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a lone star tick on the end of a finger

Show 1031: Could a Tick Bite Make You Allergic to Burgers?

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How Helpful Is It to Lower Cholesterol?

This week, the American College of Cardiology met and revealed surprising data on some new studies. What is the best way to lower cholesterol? Do healthy people get any benefit from taking cholesterol-lowering drugs?

Could a Tick Bite Make You Allergic to Burgers?

About a decade ago, immunologists discovered that people who had been bitten by a lone star tick, common throughout the southeastern United States, could experience a dangerous allergic reaction to eating meat. Beef, pork and lamb might all be problematic. But figuring the connection out was complicated, because reactions are usually delayed many hours after eating a burger or barbecue on a bun. We talk with a specialist about how she diagnoses alpha-gal allergy and how it should be treated.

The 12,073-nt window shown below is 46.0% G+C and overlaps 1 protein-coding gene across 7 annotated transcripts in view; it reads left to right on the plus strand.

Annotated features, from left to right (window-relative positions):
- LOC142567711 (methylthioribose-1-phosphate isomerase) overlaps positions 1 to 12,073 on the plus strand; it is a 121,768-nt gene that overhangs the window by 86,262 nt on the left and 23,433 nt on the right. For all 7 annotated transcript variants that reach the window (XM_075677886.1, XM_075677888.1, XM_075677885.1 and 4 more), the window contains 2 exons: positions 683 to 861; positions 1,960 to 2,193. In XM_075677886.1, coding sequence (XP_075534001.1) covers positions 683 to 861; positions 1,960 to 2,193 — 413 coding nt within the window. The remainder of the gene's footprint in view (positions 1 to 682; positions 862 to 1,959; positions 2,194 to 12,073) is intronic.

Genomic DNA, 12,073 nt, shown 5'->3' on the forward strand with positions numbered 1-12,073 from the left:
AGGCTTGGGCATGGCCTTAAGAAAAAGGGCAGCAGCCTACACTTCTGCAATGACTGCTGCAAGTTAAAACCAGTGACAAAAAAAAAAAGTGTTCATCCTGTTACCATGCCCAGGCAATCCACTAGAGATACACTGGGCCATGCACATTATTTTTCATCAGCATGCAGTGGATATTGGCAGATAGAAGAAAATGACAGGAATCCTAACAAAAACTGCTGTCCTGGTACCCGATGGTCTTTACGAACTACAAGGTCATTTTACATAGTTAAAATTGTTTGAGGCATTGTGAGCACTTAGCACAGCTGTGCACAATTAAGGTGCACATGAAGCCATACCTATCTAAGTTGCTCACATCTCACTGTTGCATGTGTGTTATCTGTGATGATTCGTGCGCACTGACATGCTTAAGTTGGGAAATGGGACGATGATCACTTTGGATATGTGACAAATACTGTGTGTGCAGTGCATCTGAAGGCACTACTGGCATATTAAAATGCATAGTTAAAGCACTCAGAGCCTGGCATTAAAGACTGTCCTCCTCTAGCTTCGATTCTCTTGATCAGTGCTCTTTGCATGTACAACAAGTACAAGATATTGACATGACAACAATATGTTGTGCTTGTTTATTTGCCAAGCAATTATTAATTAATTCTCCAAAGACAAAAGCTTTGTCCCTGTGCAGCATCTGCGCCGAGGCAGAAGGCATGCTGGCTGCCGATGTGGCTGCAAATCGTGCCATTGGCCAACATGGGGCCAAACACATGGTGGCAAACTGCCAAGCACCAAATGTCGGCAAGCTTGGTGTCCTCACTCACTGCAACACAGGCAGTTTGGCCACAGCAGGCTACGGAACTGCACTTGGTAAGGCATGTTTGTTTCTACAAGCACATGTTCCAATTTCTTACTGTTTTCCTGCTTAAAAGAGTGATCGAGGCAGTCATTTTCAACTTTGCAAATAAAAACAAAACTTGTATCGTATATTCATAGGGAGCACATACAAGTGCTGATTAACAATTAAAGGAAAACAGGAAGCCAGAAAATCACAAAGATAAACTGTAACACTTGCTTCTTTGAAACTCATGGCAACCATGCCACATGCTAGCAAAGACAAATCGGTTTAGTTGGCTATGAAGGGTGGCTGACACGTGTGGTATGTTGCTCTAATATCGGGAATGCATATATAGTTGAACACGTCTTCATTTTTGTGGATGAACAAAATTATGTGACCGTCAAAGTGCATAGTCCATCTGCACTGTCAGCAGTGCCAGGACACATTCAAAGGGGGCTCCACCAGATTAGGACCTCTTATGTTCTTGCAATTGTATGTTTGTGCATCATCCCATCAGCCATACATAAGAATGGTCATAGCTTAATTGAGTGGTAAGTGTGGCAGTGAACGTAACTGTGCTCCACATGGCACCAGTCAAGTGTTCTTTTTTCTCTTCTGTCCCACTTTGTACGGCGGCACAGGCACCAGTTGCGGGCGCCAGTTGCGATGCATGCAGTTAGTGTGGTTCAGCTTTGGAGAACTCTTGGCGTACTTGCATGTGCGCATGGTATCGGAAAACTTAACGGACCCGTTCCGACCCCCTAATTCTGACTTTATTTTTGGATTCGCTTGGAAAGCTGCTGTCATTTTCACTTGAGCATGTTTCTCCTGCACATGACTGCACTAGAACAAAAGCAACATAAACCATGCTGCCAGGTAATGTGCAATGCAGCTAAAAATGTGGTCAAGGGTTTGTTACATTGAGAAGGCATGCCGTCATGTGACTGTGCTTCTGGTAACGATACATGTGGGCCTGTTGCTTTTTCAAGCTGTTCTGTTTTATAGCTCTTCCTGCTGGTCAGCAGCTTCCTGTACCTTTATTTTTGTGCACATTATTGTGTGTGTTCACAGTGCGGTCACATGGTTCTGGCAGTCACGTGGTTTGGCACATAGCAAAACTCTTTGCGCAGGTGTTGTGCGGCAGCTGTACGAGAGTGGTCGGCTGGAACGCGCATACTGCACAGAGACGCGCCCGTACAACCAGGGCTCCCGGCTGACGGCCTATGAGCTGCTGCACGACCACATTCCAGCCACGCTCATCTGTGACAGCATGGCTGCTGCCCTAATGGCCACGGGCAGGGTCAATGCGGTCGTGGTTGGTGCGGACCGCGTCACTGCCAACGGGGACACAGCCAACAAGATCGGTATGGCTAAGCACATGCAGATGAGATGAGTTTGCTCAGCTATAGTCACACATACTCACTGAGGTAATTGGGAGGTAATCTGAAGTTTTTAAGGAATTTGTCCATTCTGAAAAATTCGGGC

This Week’s Guests:

Robert DuBroff, MD, is associate professor of medicine in the Division of Cardiology at the University of New Mexico in Albuquerque, NM. He is board-certified in internal medicine and cardiology and has a specialty in lipidology. His article was published in the American Journal of Medicine.

Maya Jerath, MD, PhD, is board certified in Internal Medicine and Allergy and Immunology. She is head of the UNC Allergy and Immunology Clinic at the Thurston Arthritis Research Center at the University of North Carolina in Chapel Hill. She sees patients with a wide range of allergic and immunologic disorders, including rare and hard-to-diagnose conditions. She has a special interest in food allergy, eosinophilic esophagitis, and immunotherapy, and a specialized clinical interest in the diagnosis and management of alpha-gal meat allergy.

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